Professor Terrence Holt
Senior Anniversary Fellow, May - July 2020
Terrence Holt is a professor emeritus of Geriatric Medicine and research associate professor of Social Medicine at the University of North Carolina-Chapel Hill School of Medicine. He holds PhD and MA degrees in English and the MFA in creative writing, all from Cornell University. He earned his MD from the University of North Carolina, where he also completed residency training in internal medicine and geriatrics. Before medical school, he was an assistant professor of English at Rutgers University, writer in residence at Swarthmore College, and for two years a resident fellow at the Fine Arts Work Center in Provincetown. The founder of an interdisciplinary MA program in medicine, literature and the humanities offered by the Department of English and Comparative Literature at UNC-CH, he writes widely on topics related to medical practice in such publications as Literature and Medicine, The New Republic, and Men’s Health. He is primarily a writer of short stories.
Dr. Holt’s fiction has been anthologized in best-of collections in the US, Europe, and Asia, and was collected as In the Valley of the Kings (W. W. Norton, 2009), which was a New York Times Editor's Choice and the runner-up for the 2010 PEN American Center's Robert W. Bingham Prize for Distinguished Literary Achievement. His most recent collection, the New York Times bestseller Internal Medicine (Norton/Liveright, 2014), was named by Kirkus Reviews among both the best memoirs and the best science and nature books of the year. He lectures and reads widely at such venues as the Perth (Australia) International Arts Festival, the National Literary Festival in Washington, DC, and most recently on the pathology of early literary promise at Durham University in the United Kingdom. He has also read his short fiction at grand rounds in the departments of internal medicine at Yale, Vanderbilt, and other medical schools, and lived to talk about it. He is currently at work on a novel.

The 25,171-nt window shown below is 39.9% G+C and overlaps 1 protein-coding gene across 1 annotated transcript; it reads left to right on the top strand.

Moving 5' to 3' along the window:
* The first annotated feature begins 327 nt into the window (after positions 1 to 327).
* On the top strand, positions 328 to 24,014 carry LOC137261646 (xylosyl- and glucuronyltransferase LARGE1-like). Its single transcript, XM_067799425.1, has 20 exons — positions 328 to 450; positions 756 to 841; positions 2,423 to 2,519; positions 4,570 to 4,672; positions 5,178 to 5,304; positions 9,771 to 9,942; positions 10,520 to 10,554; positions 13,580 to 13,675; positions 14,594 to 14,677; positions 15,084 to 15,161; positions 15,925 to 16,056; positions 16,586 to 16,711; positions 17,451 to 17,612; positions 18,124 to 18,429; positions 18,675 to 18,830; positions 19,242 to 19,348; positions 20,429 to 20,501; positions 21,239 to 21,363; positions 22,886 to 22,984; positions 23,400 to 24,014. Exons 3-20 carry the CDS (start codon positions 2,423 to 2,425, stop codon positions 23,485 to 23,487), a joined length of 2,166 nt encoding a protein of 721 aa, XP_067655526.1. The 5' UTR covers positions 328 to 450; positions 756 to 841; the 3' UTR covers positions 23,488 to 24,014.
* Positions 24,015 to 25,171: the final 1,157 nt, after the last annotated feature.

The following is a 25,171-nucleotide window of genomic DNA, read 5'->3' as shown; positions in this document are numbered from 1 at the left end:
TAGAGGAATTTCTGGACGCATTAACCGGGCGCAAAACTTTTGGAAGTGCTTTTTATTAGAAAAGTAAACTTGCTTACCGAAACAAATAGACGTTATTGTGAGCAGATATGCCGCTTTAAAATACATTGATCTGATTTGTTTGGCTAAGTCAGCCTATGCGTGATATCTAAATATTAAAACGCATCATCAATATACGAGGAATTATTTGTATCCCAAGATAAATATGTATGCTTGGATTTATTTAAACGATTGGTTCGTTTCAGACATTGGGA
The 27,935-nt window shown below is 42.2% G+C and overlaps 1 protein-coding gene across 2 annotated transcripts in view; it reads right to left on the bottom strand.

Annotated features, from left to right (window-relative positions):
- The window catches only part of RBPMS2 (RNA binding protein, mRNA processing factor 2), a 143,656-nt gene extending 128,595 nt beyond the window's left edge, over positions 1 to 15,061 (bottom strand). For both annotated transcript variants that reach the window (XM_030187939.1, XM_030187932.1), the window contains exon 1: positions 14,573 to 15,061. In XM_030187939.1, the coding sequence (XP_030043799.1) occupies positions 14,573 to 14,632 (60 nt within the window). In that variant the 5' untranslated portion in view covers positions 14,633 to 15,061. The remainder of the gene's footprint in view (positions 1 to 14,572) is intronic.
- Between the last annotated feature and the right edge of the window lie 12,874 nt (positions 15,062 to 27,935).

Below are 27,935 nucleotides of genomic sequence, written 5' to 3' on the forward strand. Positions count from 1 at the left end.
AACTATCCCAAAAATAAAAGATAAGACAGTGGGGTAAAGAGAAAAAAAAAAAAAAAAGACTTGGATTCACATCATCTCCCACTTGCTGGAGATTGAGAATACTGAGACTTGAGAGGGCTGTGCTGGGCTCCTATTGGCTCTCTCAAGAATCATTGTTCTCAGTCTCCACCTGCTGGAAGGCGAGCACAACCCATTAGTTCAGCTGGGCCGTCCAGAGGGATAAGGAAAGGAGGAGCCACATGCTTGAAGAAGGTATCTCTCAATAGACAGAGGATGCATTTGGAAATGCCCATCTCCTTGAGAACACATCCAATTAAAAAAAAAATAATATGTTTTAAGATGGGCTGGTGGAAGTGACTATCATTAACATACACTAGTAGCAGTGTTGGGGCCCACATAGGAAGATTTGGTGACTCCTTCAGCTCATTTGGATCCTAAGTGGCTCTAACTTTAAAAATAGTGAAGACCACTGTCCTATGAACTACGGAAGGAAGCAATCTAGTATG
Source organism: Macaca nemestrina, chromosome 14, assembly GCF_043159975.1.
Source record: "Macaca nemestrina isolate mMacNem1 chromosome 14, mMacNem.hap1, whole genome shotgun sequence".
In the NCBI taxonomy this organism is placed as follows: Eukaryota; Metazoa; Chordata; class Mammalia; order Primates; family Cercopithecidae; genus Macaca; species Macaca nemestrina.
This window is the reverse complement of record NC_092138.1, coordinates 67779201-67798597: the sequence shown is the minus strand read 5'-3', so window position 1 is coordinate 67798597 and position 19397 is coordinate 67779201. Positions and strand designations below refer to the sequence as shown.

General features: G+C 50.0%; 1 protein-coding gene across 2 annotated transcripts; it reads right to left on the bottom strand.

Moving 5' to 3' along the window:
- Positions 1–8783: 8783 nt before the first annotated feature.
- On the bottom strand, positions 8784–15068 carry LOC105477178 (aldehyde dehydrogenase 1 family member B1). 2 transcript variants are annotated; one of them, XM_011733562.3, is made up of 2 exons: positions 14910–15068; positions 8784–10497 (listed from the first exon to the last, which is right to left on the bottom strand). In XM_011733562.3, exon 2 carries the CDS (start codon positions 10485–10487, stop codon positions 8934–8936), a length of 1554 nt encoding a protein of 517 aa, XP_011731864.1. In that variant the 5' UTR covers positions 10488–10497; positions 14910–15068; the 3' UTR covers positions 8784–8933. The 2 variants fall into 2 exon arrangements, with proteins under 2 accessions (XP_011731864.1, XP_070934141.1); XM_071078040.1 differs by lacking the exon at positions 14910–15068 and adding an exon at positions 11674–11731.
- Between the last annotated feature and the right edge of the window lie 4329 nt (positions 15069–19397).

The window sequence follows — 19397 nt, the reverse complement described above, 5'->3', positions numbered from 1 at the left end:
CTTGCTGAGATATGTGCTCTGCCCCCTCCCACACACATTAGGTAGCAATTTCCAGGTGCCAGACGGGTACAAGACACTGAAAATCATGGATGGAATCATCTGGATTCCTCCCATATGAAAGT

Research at IASH: ‘Ingenious Devices, Unspeakable Ends’.
Historical research toward a novel in which the central character, a nineteenth‐century Edinburgh physician, researches the processes of death. Investigating questions of embodiment and mortality, this novel pursues tenets of narrative medicine toward a deeper understanding of the ways in which the narrative imagination shapes our understanding of, and capacity to act within the constraints of our mortality.